Hackers stole personal information on 57 million Uber Technologies Inc. customers and drivers in October 2016, as part of a massive data breach that the ride-hailing service willingly hid from victims and U.S. regulators.
Uber told Bloomberg on Tuesday that it paid the hackers responsible $100,000 to delete the stolen data and keep the breach quiet. The company declined to disclose the identities of the offenders and said it is confident that the stolen information was never used.
“None of this should have happened, and I will not make excuses for it,” Uber chief executive Dara Khosrowshahi said in a statement acknowledging the breach and cover-up. “While I can’t erase the past, I can commit on behalf of every Uber employee that we will learn from our mistakes.” (See also: Uber Will IPO in 2019.)
According to Bloomberg, the hackers gained access to names, email addresses and phone numbers of 50 million Uber customers around the world, as well as personal information of about 7 million drivers, including 600,000 U.S. driver’s license numbers. Uber added that more sensitive information, such as location data, credit card, bank account and social security numbers, wasn’t compromised in the October 2016 attack.
Khosrowshahi said that the company has since tightened its security and “obtained assurances that the downloaded data had been destroyed.” Uber’s newly named CEO added that two of the employees responsible for failing “to notify affected individuals or regulators” following the attack were ousted. Chief security officer Joe Sullivan is believed to be one of them.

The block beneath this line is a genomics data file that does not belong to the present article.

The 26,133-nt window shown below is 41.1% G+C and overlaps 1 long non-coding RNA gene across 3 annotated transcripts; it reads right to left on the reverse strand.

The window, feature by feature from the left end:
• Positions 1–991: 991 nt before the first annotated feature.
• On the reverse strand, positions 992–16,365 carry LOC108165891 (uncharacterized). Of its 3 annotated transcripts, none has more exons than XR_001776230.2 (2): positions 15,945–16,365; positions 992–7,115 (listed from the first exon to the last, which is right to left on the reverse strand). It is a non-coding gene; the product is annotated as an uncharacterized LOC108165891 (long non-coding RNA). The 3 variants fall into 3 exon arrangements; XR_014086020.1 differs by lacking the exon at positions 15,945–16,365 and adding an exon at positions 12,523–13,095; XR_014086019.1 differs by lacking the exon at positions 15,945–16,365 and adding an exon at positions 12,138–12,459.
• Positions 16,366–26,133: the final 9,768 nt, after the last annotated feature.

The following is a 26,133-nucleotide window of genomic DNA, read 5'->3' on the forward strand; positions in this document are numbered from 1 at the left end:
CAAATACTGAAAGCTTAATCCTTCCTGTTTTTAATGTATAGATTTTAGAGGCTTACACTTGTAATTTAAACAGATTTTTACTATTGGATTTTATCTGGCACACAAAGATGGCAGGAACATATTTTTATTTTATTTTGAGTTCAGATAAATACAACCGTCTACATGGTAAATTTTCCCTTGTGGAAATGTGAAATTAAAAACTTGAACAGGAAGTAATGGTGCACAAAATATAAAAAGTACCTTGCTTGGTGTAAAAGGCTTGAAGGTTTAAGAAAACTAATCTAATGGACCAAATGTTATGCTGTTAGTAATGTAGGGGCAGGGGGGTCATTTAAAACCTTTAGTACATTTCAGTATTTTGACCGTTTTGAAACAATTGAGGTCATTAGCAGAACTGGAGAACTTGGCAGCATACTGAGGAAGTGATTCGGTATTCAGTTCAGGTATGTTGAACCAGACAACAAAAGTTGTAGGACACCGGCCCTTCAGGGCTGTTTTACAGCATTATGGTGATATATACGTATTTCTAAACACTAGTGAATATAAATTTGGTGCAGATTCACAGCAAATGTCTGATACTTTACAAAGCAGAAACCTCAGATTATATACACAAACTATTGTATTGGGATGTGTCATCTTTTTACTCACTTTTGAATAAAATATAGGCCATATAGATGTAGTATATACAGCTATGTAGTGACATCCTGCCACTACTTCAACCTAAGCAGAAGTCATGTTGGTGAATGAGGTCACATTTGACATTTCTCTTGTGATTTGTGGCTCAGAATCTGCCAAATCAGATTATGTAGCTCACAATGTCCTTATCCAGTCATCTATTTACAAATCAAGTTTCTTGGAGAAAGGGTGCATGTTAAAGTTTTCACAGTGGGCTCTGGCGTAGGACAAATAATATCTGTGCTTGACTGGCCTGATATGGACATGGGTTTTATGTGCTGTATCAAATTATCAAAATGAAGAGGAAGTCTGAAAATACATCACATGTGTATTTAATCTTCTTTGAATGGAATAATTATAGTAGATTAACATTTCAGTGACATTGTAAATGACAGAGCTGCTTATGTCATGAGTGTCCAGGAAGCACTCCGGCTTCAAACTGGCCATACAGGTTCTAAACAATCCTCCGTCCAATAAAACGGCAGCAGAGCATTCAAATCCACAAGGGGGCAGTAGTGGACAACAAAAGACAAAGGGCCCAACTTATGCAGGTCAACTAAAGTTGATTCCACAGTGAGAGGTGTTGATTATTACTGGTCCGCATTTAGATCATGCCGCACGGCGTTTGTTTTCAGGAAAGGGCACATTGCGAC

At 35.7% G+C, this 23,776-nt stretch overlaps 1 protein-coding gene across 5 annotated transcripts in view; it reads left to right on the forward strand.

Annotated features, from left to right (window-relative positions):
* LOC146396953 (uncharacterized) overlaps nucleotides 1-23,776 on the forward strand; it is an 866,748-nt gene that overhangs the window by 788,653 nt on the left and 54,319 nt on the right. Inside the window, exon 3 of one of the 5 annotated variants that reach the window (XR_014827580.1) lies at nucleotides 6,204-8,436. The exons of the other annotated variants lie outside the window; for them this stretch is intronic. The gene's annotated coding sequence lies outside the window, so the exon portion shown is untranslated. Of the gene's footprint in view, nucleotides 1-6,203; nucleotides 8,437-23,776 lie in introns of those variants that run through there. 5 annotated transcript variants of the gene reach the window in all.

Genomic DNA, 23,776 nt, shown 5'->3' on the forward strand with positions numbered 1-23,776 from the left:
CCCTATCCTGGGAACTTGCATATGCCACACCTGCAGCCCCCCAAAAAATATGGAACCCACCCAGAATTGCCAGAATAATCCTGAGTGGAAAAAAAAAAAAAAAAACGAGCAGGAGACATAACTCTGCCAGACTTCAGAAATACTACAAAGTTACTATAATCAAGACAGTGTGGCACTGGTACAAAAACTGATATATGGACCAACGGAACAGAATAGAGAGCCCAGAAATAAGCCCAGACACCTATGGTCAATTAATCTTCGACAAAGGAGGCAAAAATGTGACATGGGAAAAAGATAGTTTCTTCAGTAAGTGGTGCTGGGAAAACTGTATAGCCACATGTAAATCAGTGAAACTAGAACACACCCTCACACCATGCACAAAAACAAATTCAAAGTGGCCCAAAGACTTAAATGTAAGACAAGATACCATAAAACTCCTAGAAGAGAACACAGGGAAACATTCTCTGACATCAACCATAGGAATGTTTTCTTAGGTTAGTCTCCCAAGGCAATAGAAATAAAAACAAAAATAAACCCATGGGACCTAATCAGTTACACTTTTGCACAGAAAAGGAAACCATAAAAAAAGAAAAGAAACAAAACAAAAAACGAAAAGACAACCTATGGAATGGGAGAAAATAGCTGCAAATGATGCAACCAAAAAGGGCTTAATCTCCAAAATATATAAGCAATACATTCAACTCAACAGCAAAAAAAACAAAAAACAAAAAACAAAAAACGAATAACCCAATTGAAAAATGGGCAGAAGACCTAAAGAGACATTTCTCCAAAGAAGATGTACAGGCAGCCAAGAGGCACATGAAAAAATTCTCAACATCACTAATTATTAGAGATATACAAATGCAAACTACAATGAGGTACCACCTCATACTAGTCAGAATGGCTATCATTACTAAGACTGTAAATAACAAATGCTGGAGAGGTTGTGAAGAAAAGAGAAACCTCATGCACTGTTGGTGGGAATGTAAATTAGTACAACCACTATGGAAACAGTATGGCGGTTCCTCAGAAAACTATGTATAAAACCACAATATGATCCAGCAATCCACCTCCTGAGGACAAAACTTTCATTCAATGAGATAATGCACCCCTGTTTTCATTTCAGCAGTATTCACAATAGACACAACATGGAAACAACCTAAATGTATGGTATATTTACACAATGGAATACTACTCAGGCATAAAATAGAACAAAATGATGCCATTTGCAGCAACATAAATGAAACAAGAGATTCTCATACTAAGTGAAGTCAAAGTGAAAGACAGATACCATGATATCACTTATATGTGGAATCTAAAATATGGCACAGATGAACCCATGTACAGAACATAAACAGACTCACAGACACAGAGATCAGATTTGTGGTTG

Uber’s co-founder and former CEO, Travis Kalanick, was made aware of the breach one month after it took place, the company told Bloomberg. Kalanick reportedly found out about the matter shortly after Uber settled a lawsuit with the New York attorney general over data security disclosures. (See also: Uber CEO Travis Kalanick Resigns.)
News of the company’s breach and cover-up has already prompted New York Attorney General Eric Schneiderman to launch an investigation. Bloomberg also reported that Uber is being sued for negligence by one of its customers.
“Uber failed to implement and maintain reasonable security procedures and practices appropriate to the nature and scope of the information compromised in the data breach,” according to the complaint filed Tuesday in federal court in Los Angeles.
Hackers have successfully infiltrated numerous companies in recent years, including Yahoo, now owned by Verizon (VZ), Time Inc.’s (TIME) MySpace, Target Corp. (TGT), Anthem Inc. (ANTM) and Equifax Inc. (EFX). (See also: Yahoo Says All 3 Billion Accounts Were Affected in 2013 Attacks.)
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